“This Court does not sign blank cheques”: Federal Court of Appeal reverses Canada’s Patented Medicine Prices Review Board, restricting Board’s price control mandate

On July 29, 2021, the Federal Court of Appeal released its decision in Alexion Pharmaceuticals v. Canada (Attorney General), 2021 FCA 157 (Alexion) relating to the orphan drug Soliris1. In quashing a decision of the Patented Medicine Prices Review Board (the Board), the FCA clarified the Board’s mandate, restricting it to the regulation of patent abuse and excessive pricing. The decision signals that, following recent changes to administrative law introduced by the Supreme Court of Canada in Vavilov v. Canada (Minister of Citizenship and Immigration), 2019 SCC 65 (Vavilov), administrative bodies will be held to a higher standard for justifying their decisions.

What you need to know

  • The Court of Appeal quashed the Board’s decision, that the price of Soliris was “excessive”, and remitted the question back to the Board for re-determination.
  • The SCC’s 2019 ruling in Vavilov marked a shift in administrative law in Canada, including the outcome of this appeal. In quashing the Board’s decision, the Court of Appeal made strong statements on the need for the Board to provide clear reasons to justify its decisions.
  • The Board had grounded its decision in a consumer protection mandate to regulate prices and ensure they are reasonable. The Court of Appeal disagreed, restricting the Board’s mandate to regulating “excessive” pricing and preventing patent abuse, consistent with the statute giving the Board its jurisdiction.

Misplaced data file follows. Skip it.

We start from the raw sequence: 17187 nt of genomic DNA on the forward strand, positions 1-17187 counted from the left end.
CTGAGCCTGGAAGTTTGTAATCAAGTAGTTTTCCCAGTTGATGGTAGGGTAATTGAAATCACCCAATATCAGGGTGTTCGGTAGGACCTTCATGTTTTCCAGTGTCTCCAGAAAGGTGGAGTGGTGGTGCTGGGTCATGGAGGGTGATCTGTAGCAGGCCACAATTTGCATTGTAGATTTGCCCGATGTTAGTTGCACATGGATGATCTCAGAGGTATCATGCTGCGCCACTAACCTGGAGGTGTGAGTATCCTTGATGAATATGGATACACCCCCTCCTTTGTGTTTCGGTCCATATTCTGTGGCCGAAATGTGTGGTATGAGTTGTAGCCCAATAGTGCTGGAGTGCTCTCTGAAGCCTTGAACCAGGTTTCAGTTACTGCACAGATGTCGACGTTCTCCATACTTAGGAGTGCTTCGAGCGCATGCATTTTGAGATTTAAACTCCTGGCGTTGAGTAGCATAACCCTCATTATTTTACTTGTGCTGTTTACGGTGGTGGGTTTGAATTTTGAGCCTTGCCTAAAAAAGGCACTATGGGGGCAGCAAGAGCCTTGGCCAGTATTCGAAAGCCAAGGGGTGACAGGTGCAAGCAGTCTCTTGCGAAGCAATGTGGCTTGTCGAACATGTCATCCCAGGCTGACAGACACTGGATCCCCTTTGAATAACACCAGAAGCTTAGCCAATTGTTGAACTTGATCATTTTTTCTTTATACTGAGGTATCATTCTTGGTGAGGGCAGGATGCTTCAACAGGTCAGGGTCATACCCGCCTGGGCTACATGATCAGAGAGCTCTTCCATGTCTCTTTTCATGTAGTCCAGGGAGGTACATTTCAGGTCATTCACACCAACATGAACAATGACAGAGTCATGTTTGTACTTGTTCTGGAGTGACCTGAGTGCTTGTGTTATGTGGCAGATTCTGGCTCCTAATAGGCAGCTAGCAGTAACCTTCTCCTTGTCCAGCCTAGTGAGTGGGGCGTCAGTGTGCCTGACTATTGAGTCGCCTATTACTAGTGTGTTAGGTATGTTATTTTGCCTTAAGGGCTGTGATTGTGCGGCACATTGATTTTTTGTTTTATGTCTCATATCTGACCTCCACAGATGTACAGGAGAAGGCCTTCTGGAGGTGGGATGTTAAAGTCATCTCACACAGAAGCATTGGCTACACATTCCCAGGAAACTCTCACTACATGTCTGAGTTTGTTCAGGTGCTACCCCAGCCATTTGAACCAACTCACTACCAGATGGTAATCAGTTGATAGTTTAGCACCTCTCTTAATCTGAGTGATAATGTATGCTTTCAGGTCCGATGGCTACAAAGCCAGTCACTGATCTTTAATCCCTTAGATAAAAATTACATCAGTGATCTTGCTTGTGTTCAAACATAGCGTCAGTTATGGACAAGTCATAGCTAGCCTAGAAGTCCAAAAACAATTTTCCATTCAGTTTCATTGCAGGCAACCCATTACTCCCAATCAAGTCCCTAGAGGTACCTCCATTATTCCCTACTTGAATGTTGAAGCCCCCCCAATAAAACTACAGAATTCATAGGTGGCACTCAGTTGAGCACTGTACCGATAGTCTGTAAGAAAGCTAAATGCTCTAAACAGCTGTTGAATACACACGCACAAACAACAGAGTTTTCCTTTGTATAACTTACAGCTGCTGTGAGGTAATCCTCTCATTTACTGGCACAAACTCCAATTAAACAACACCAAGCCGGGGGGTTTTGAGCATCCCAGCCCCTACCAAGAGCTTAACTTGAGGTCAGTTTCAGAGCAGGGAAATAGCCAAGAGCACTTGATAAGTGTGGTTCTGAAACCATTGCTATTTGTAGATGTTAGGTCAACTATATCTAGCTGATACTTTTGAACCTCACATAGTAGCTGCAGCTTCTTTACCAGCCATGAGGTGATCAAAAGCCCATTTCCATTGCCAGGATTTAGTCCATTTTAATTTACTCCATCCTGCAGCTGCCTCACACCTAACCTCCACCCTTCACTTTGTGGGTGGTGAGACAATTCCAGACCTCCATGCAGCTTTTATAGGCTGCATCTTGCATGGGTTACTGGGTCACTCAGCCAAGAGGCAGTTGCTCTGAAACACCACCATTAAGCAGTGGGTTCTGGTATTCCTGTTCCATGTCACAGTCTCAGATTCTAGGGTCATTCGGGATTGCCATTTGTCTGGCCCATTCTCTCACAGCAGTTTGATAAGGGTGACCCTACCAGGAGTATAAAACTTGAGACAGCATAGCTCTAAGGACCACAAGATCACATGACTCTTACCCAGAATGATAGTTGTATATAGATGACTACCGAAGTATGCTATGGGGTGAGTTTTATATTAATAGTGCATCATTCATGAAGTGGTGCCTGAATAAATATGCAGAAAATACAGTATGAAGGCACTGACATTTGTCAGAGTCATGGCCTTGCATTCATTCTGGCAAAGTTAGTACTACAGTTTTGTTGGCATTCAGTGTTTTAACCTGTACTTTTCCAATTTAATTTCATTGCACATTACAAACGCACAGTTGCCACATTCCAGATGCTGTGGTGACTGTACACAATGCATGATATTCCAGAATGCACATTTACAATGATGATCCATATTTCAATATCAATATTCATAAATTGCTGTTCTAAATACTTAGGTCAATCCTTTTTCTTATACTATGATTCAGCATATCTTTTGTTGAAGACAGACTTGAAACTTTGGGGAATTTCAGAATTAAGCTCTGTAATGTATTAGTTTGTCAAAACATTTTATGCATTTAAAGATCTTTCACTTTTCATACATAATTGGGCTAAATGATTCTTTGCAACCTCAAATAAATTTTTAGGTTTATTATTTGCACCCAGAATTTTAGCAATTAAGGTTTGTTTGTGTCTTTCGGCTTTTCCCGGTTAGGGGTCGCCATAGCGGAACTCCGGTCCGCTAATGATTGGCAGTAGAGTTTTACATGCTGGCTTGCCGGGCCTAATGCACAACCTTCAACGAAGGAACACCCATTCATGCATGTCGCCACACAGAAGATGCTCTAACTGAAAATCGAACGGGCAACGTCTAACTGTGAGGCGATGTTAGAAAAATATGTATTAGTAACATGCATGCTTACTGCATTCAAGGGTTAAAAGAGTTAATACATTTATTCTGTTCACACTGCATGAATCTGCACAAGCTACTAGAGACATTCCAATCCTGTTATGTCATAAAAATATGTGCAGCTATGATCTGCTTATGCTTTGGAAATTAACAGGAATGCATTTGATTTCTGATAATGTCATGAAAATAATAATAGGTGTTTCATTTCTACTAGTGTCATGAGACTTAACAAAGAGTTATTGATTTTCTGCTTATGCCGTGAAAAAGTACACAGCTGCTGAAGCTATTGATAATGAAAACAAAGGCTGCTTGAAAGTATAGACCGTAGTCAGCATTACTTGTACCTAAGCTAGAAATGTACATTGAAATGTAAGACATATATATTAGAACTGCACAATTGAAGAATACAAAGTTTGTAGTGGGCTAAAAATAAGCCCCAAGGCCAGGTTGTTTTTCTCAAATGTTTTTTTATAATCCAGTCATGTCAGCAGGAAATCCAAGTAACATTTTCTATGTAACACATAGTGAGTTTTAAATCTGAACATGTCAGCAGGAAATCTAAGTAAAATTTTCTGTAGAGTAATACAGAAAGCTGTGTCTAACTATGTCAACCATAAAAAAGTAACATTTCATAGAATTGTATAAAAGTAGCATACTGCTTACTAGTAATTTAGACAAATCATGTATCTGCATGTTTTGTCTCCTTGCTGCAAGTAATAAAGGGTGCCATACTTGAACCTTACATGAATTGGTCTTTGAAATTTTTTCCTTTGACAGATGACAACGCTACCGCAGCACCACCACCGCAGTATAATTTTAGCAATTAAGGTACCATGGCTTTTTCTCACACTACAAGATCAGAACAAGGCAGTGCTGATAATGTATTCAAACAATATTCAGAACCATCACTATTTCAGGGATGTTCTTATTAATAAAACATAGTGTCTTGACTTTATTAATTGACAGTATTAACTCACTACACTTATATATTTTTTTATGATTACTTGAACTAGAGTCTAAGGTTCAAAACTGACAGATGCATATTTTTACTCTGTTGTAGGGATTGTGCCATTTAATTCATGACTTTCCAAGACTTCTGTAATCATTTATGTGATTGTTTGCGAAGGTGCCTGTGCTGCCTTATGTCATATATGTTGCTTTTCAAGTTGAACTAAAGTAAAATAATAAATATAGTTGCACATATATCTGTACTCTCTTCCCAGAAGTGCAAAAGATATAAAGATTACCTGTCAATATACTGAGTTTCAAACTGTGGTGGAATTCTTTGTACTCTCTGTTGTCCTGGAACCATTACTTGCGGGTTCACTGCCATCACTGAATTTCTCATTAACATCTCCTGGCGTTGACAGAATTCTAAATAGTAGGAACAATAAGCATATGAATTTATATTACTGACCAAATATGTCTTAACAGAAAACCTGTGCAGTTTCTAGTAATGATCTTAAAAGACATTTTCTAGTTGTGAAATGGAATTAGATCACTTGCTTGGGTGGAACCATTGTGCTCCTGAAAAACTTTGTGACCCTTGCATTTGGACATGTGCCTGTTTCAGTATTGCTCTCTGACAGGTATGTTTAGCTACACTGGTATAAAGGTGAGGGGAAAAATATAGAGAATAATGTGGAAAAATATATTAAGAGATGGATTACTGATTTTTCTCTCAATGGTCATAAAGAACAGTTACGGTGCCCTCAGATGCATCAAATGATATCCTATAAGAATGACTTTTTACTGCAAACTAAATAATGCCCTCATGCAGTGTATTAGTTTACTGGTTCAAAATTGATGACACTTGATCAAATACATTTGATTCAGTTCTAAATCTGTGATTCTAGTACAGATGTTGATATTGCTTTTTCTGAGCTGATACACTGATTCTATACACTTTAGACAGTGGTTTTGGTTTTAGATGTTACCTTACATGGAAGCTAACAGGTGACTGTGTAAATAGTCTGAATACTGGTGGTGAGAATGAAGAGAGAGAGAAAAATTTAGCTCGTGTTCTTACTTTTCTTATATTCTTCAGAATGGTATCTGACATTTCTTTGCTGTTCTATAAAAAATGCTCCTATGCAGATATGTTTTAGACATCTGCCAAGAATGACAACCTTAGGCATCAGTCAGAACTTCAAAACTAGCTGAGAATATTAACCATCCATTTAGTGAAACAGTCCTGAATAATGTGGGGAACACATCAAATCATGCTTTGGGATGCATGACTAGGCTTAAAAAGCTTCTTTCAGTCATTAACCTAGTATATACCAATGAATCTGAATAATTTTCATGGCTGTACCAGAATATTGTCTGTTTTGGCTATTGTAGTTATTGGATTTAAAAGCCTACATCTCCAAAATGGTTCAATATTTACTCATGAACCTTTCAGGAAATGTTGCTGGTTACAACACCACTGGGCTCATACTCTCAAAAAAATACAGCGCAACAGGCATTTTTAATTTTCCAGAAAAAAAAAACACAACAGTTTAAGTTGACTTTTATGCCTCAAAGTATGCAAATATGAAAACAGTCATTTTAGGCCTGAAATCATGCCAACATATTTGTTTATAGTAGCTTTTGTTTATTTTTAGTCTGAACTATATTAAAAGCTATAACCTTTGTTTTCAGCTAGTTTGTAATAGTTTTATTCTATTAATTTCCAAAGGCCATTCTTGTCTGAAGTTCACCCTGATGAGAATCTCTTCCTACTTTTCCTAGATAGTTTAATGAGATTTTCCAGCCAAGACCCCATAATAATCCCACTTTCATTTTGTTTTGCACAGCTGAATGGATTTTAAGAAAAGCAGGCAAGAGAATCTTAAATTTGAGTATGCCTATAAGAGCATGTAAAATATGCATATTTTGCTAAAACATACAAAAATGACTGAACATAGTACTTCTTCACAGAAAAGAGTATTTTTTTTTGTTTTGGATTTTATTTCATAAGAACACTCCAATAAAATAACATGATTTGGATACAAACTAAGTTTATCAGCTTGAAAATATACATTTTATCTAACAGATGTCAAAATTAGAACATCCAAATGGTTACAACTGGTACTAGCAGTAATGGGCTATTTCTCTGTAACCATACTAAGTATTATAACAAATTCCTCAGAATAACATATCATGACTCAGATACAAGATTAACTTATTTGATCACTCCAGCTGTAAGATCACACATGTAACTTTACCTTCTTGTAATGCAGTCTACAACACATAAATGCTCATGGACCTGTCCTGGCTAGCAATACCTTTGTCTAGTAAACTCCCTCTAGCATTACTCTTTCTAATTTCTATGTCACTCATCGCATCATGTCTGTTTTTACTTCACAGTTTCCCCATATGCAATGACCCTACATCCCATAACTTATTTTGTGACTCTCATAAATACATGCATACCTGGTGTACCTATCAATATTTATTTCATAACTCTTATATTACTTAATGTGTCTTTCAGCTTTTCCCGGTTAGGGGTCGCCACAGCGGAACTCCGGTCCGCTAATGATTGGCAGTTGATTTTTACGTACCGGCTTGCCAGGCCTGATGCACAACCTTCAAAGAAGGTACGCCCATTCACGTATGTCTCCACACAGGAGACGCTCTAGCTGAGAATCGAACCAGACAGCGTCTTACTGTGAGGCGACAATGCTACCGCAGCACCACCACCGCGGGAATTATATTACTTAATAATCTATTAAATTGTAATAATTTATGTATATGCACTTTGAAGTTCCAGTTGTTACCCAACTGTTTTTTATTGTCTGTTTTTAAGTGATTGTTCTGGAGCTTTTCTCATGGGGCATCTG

• Departing from its own guidelines, the Board had adopted the lowest international price of the medicine to determine whether the price was excessive. The Court of Appeal found that the Board failed to provide sufficient reasons to justify a departure from its ordinary practice, as articulated in the guidelines. The Board’s “thin and impoverished” explanation did not, in the Court’s view, satisfy the post-Vavilov standard for reasonableness.
  • As is the case for Soliris, even a very expensive medicine treating an ultra-rare condition requires a reasoned explanation from the Board before it can conclude that its price is “excessive.”

The Board